Contributed by Claire F.

My Recipe for Adding Whole Grains

  • Switch to whole grain or rye bread for sandwiches
  • Use brown rice instead of white
  • Try quinoa or tabbouleh instead of cous cous
  • Choose steel cut oats over instant oatmeal
  • Add barley or farro to soups
  • Change to whole grain pasta

Whole GrainsI keep hearing about quinoa and chia seeds as well as other new healthy grains. I know I am supposed to add them to my diet but for someone who grew up on Wonder bread and Skippy peanut butter, all this whole grain eating sounds so unappetizing. Now that I am looking for whole grains that are delicious, I decided to do some research to find out more about healthy grains.

As it turns out, eating high fiber whole grains reduces our chances of developing high cholesterol, type 2 diabetics, heart disease and obesity. White flour and white rice have the healthy layers of grain stripped away leaving us with just the starchy bit. Considering that heart disease runs in my family I decided to make a change.

Ingredient 1 – Breakfast. Rather than eating instant oatmeal, which are also loaded with sugar and salt, I prepared a bunch of steel cut oats and cooked them in coconut milk. They can stay in the fridge for four days so making them ahead made sense. Then I heat up a bowl each morning and add some honey and berries. Or, I eat whole grain granola with yogurt honey and berries. A half a cup of oats is one serving whole grain.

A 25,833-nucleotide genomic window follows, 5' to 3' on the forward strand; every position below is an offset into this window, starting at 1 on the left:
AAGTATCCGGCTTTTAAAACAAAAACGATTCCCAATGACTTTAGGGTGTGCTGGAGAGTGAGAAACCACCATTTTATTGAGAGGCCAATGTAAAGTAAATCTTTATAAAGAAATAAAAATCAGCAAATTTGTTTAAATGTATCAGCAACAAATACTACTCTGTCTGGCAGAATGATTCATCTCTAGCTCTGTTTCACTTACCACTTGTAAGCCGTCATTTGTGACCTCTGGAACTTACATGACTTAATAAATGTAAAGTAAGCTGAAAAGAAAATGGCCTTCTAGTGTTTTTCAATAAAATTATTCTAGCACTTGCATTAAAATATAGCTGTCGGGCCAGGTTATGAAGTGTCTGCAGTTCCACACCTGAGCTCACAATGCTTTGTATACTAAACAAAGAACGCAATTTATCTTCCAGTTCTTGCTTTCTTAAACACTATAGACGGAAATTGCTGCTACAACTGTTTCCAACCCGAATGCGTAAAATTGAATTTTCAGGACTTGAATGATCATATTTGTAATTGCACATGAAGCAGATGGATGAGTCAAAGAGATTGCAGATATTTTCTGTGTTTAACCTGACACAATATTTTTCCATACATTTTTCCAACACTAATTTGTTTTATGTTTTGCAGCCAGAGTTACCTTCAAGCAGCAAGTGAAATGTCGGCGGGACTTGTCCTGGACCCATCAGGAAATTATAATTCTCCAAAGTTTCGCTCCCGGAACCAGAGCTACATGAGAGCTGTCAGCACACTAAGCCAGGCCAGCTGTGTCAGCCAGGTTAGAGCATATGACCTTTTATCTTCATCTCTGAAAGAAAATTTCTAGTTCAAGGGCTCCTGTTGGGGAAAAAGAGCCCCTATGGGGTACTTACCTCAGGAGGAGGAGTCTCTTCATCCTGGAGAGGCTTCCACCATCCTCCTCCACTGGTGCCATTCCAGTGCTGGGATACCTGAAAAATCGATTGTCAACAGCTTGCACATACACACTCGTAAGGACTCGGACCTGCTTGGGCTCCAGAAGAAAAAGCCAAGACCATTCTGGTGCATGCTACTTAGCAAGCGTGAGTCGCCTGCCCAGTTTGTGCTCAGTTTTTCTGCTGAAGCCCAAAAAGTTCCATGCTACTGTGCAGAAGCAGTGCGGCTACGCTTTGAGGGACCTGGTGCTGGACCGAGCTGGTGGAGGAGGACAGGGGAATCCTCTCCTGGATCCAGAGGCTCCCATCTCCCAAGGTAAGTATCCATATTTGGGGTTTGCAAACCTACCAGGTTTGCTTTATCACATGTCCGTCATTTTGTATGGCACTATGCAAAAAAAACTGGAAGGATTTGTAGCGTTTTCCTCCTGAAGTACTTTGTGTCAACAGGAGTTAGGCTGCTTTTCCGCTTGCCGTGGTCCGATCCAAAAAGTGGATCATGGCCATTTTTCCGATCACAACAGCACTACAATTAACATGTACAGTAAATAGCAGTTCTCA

Ingredient 2 – Lunch.  I got rid of my Wonder bread and replaced it with whole grain bread. I thought it would be gross but after trying a few whole grain varieties, I found one I love—it has nuts and seeds within the bread and oats on top.  I have begun making sandwiches with this bread and have them for lunch everyday. Each slice is one serving of whole grains. (Rye bread is also a good source of whole grains.)

Ingredient 3 – Dinner.  Instead of white rice and beans, I switched to brown rice, wild rice or barley. I also tried quinoa, tabbouleh, bulgar, wheat berries and amaranth. One cup is a daily serving and each one tastes delicious, especially when mixed with beans, spinach, tomatoes and other vegetables.

Just by making these changes, I now incorporate four servings of whole grain into my daily diet with little effort. I didn’t realize changing my diet would be so easy.

What healthy changes have you begun introducing into your daily diet? We invite you comment in the box below.